Women Farmers: Ain’t I A Woman?

Women Farmers: Ain’t I A Woman?

I was just recently at the National Women in Sustainable Agriculture conference in Portland, Oregon and  I come back freshly inspired. In the United States, like the rest of the world, women are far and away the demographic most ready and willing to experiment and the ones reinvesting into their families and their communities, and I met many of the women doing just that at this conference.  Women on a global level are also a force to be reckoned with, by and large doing the lion’s share of the work that continues to feed our families.

Women Feed the World, from the Food and Agriculture Organization of the United Nations says:

ON A GLOBAL SCALE, women produce more than half of all the food that is grown. In sub-Saharan Africa and the Caribbean, they produce up to 80 percent of basic foodstuffs. In Asia, they provide from 50 to 90 percent of the labour for rice cultivation. And in Southeast Asia and the Pacific as well as Latin America, women’s home gardens represent some of the most complex agricultural systems known.

woman-bolivia

I spent a week with this beautiful woman, Ines, in Bolivia. She is the first woman to be the president of her local honey cooperative, one of the many amazing farm woman feats she’s made.

And in the United States, when thinking of the stereotypical Farmer John, more and more, we can also think of and thank Farmer Jane, says Civil Eats in this very informative article:

Women now account for 30 percent of the farm operators in the U.S., a number which has almost tripled in the last three decades, creating the fastest growing segment in agriculture. But beyond the numbers, women are at the forefront of an important shift in today’s farm landscape.

Namely, women tend to farm on smaller pieces of land, grow diverse crops, favor sustainable practices, and prioritize food over commodity crops.

Local Roots Farm, Duvall WA Siri

Siri Erickson Brown; Local Roots Farm, Duvall, WA.  She is an impressive woman and one of the owners of the first farm I worked at.  Photo credit: Audra Mulkern, the Female Farmer Project

Women play a large role world wide in agriculture and in feeding our planet.  In the United States, the last 60-70 years largely separated women from their role and relationship with the land and in food production, as U.S. agriculture became more industrialized, and more masculine and aggressive in it’s form.  Women around the world are currently growing food and are able to step into greater roles of leadership so that our voices, our openness to experiment, and our wiliness to share information and resources will benefit not only our communities more, but also our shared earth.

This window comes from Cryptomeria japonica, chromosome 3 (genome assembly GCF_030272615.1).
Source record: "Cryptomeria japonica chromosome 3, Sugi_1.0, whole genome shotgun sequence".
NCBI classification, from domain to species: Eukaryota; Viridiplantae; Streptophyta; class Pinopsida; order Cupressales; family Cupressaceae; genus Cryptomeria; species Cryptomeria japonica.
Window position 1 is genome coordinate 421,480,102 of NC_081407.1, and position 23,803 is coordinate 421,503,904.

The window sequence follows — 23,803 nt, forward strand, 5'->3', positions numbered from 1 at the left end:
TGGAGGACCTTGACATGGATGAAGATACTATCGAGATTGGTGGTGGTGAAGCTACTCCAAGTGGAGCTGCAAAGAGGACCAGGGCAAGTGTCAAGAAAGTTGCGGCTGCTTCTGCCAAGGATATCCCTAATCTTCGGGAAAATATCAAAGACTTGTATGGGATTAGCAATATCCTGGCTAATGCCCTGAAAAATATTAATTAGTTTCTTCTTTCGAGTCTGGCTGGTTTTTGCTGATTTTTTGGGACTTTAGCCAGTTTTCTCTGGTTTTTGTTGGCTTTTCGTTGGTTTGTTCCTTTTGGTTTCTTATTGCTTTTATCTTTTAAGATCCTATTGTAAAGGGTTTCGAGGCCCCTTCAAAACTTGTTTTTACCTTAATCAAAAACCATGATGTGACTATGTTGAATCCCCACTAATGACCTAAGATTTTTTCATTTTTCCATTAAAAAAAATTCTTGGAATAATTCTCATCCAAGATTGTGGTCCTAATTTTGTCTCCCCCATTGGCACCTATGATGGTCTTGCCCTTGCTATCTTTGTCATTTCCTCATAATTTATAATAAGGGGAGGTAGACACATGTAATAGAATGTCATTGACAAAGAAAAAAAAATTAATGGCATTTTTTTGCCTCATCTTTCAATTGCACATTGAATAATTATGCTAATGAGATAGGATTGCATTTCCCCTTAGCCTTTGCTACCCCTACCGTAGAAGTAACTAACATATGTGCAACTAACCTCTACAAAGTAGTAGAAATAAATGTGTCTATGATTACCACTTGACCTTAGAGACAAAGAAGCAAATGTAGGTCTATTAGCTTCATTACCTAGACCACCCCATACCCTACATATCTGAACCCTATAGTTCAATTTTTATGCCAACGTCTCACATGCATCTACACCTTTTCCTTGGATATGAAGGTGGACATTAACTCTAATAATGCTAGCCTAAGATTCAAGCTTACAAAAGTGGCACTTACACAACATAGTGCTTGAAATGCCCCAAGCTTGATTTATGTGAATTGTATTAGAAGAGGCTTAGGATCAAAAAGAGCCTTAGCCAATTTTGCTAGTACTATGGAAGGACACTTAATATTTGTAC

And now, for some absolutely amazing, classic poetry.

Ain’t I A Woman  

By Sojourner Truth, 1797-1883

That man over there say

A woman needs to be helped into carriages

And lifted over ditches

And to have the best place everywhere.

Nobody ever helped me into carriages

Or over mud puddles

Or gives me a best place…

And ain’t I a woman?

Look at me

Look at my arm!

I have plowed and planted

And gathered into barns

And no man could head me…

And ain’t I a woman:

I could work as much

And eat as much as a man-

When I could get to it-

And bear the lash as well

And ain’t I a woman?

I have born 13 children

And seen most all sold into slavery

And when I cried out a mother’s grief

None but Jesus heard me…

And ain’t I a woman?

That little man in black there say

A woman can’t have as much rights as a man

Cause Christ wasn’t a woman

Where did your Christ come from?

From God and a woman!

Man had nothing to do with him!

If the first woman God ever made

Was strong enough to turn the world

Upside down, all alone

Together women ought to be able to turn it

Rightside up again.

Good poetry straight gives me goosebumps, and this one kinda sets a Christmas tone, wouldn’t you agree?  For other articles that show powerful women standing strong and organizing in support of agriculture and Mother Earth, check out these other pages.  Enjoy and Happy Holidays!

Female Farmer Project

Meet the Indigenous Eco-Feminists of the Amazon

Women Are the Backbone of the Standing Rock Movement

Author

A lady with a plan. To Bike Latin America. To Document Agriculture. Live with intention and hope. Make change for the better. In everything, every day.

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